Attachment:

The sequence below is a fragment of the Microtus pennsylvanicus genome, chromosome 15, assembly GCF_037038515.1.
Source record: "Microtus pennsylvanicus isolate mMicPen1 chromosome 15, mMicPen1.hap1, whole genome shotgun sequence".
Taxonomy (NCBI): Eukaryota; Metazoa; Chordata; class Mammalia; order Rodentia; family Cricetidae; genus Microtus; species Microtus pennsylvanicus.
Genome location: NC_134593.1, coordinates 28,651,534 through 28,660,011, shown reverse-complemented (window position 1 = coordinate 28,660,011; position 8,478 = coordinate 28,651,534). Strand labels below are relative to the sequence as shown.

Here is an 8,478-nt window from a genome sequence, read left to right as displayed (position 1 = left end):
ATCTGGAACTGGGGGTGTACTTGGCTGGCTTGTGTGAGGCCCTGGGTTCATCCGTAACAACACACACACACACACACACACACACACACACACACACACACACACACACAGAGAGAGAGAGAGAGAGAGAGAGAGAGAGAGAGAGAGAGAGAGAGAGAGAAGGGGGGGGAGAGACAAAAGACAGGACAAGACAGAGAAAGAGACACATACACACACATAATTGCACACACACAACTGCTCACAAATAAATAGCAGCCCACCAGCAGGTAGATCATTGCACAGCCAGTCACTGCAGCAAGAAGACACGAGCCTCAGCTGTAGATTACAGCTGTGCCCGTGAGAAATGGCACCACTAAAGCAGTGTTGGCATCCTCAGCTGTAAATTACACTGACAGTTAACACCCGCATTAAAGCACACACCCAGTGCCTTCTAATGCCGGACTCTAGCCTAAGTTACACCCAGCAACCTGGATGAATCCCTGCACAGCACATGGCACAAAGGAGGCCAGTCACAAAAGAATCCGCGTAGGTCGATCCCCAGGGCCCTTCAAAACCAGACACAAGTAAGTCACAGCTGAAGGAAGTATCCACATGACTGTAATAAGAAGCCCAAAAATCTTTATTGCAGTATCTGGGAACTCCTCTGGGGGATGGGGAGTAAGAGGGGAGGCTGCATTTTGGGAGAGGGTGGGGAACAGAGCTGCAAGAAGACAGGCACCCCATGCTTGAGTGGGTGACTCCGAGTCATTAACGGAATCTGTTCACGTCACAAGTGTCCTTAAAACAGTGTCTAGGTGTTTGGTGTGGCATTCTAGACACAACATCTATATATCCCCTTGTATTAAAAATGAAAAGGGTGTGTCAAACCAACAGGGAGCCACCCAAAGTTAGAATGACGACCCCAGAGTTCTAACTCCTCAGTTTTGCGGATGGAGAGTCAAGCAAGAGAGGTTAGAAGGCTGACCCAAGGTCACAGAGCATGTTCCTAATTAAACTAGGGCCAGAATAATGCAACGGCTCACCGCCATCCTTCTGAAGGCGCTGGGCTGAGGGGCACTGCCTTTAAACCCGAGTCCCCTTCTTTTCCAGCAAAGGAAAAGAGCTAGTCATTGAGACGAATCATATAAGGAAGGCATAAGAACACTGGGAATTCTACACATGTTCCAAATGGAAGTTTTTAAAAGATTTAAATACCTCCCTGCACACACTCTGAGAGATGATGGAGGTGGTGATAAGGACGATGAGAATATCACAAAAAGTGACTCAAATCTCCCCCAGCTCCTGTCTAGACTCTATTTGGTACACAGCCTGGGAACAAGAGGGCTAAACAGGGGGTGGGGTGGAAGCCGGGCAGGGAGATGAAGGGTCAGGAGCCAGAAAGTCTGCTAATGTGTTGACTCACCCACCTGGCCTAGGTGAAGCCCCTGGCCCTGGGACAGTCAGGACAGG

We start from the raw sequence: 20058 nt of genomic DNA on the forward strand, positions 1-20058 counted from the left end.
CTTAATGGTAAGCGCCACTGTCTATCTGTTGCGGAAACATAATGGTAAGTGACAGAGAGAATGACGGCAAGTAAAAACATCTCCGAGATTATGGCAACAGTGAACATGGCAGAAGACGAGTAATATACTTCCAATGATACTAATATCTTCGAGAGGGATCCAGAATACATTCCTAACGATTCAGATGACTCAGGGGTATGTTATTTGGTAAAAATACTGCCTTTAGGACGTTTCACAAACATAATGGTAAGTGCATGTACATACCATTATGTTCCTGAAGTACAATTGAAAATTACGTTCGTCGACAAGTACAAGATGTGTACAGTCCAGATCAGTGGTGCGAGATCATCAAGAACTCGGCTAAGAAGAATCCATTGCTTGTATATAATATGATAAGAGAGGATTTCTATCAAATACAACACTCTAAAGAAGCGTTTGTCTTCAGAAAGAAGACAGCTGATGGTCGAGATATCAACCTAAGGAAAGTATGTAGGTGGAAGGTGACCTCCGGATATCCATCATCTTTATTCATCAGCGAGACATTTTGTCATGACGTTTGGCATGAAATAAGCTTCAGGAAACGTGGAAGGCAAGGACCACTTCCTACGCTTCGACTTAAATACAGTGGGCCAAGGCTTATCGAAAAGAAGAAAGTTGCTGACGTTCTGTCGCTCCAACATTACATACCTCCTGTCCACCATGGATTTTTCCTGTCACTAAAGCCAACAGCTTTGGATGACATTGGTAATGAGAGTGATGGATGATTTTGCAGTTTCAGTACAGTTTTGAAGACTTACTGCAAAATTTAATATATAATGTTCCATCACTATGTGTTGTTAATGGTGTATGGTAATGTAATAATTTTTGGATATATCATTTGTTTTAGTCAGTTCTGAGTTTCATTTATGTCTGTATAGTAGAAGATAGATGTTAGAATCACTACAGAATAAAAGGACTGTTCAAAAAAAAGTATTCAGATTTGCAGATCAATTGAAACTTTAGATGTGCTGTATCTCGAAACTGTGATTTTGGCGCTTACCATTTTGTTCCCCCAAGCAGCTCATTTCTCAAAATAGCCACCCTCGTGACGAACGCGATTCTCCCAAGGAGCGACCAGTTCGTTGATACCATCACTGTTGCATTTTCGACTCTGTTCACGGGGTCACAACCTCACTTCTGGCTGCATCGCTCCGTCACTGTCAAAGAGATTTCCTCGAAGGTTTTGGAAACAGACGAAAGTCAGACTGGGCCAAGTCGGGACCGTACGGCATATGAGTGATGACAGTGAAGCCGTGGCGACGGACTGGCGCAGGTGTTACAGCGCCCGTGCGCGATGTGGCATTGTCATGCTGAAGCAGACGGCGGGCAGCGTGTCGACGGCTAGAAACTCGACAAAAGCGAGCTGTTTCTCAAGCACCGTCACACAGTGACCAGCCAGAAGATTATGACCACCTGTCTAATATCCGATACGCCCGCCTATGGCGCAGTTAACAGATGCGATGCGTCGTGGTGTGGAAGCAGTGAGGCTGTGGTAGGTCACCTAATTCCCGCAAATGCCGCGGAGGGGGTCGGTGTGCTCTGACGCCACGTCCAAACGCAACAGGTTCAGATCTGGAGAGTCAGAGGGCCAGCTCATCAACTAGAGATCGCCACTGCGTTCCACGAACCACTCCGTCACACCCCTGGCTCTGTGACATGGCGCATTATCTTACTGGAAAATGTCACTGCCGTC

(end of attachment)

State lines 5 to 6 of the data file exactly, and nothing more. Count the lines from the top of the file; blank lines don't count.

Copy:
Here is an 8,478-nt window from a genome sequence, read left to right as displayed (position 1 = left end):
ATCTGGAACTGGGGGTGTACTTGGCTGGCTTGTGTGAGGCCCTGGGTTCATCCGTAACAACACACACACACACACACACACACACACACACACACACACACACACACACAGAGAGAGAGAGAGAGAGAGAGAGAGAGAGAGAGAGAGAGAGAGAGAGAGAAGGGGGGGGAGAGACAAAAGACAGGACAAGACAGAGAAAGAGACACATACACACACATAATTGCACACACACAACTGCTCACAAATAAATAGCAGCCCACCAGCAGGTAGATCATTGCACAGCCAGTCACTGCAGCAAGAAGACACGAGCCTCAGCTGTAGATTACAGCTGTGCCCGTGAGAAATGGCACCACTAAAGCAGTGTTGGCATCCTCAGCTGTAAATTACACTGACAGTTAACACCCGCATTAAAGCACACACCCAGTGCCTTCTAATGCCGGACTCTAGCCTAAGTTACACCCAGCAACCTGGATGAATCCCTGCACAGCACATGGCACAAAGGAGGCCAGTCACAAAAGAATCCGCGTAGGTCGATCCCCAGGGCCCTTCAAAACCAGACACAAGTAAGTCACAGCTGAAGGAAGTATCCACATGACTGTAATAAGAAGCCCAAAAATCTTTATTGCAGTATCTGGGAACTCCTCTGGGGGATGGGGAGTAAGAGGGGAGGCTGCATTTTGGGAGAGGGTGGGGAACAGAGCTGCAAGAAGACAGGCACCCCATGCTTGAGTGGGTGACTCCGAGTCATTAACGGAATCTGTTCACGTCACAAGTGTCCTTAAAACAGTGTCTAGGTGTTTGGTGTGGCATTCTAGACACAACATCTATATATCCCCTTGTATTAAAAATGAAAAGGGTGTGTCAAACCAACAGGGAGCCACCCAAAGTTAGAATGACGACCCCAGAGTTCTAACTCCTCAGTTTTGCGGATGGAGAGTCAAGCAAGAGAGGTTAGAAGGCTGACCCAAGGTCACAGAGCATGTTCCTAATTAAACTAGGGCCAGAATAATGCAACGGCTCACCGCCATCCTTCTGAAGGCGCTGGGCTGAGGGGCACTGCCTTTAAACCCGAGTCCCCTTCTTTTCCAGCAAAGGAAAAGAGCTAGTCATTGAGACGAATCATATAAGGAAGGCATAAGAACACTGGGAATTCTACACATGTTCCAAATGGAAGTTTTTAAAAGATTTAAATACCTCCCTGCACACACTCTGAGAGATGATGGAGGTGGTGATAAGGACGATGAGAATATCACAAAAAGTGACTCAAATCTCCCCCAGCTCCTGTCTAGACTCTATTTGGTACACAGCCTGGGAACAAGAGGGCTAAACAGGGGGTGGGGTGGAAGCCGGGCAGGGAGATGAAGGGTCAGGAGCCAGAAAGTCTGCTAATGTGTTGACTCACCCACCTGGCCTAGGTGAAGCCCCTGGCCCTGGGACAGTCAGGACAGG